You want to grow your family and you have chosen to adopt in order to do that. Growing your family in this nontraditional way can be challenging. The adoption process often takes much longer than people expect it to, and it is filled with a million little hoops that need to be jumped through before a child ever finds his or her way into your home. There is no way to really fast-track the adoption process in Massachusetts, but with the assistance of legal counsel, it is possible to make sure everything that needs to be done is done right in order to avoid any delays.

If you want to adopt, there are a few ways to go about it. No matter how you choose to handle it, there are standard procedures that need to be followed. Filling out paperwork and having home studies completed are just the beginning. When all is said and done, it can take months or even years before the courts allow you to take a child home as your own.

Child custody options that fit your needs

The state of Massachusetts understands that, when going through a divorce with children involved, figuring out custody can be difficult. The state offers four different types of child custody arrangements so that parents can reach custody terms that are the right fit for their families. What are those four options?

Option number one is: sole legal custody. This type of custody gives one parent the right to make all important decisions for the children. Where the kids will go to school, what medical procedures they will have done, what religion they will practice -- it will all be up to one parent.

Be prepared before starting divorce mediation

If you are one of the many Massachusetts residents who is ready to file for divorce and who wishes to utilize the mediation process, you may think that filing now and figuring things out along the way is the way to go. The truth is, before you start divorce mediation sessions, you should have a plan in place for how you are going to take care of yourself during the process and after your divorce is finalized. Divorce simply takes more preparation than people tend to realize.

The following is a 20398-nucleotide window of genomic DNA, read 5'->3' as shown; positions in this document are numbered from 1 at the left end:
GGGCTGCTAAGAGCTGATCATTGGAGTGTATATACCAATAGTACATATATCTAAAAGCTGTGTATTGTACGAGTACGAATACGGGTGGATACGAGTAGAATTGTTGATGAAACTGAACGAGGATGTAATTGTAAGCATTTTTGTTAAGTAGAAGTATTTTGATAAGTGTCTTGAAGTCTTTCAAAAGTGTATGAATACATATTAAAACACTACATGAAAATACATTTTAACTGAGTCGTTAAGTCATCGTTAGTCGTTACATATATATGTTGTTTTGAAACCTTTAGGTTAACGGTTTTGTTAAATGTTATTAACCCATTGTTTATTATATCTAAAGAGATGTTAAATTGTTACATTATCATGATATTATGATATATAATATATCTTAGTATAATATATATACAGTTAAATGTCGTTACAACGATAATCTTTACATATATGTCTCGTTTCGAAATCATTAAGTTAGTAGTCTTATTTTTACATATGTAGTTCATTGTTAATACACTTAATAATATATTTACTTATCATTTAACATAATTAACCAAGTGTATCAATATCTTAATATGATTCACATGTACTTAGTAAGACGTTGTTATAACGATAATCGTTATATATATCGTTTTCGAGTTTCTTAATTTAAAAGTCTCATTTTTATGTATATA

Wondering how you can prepare for the mediation process? First, gather documentation regarding all assets. You cannot achieve a fair division of assets if you do not even know what assets are on the table to begin with.

Child custody and a child's wishes

When children are young, they may not think too much about which parent they live with when their parents get divorced. As they get older, they may start to express their opinions on the matter. In Massachusetts, does a child's wishes regarding child custody matter to the court?

In some states, the courts do not take a child's wishes into consideration at all when establishing a child custody plan. Massachusetts is not like those states. Here, under the right circumstances, a child's wishes may be taken into consideration.

Massachusetts child support: What is the PIP program?

The Massachusetts Department of Revenue works diligently to ensure children are receiving the financial support owed them by their parents. The sad reality is, many parents who are ordered to pay child support fail to do so. Enforcement options are in place that allow the DOR to intercept money meant for the parent and transfer it to the children. The payment intercept program is one way that the DOR does this.

The payment intercept program requires insurance providers to work closely with the DOR to identify individuals who are behind on child support payments and expecting insurance claim payouts. The money can be intercepted and sent to the DOR in order to satisfy the debt. Surely there are those who feel this kind of thing should not be allowed, but the state allows it to ensure children have their basic needs met.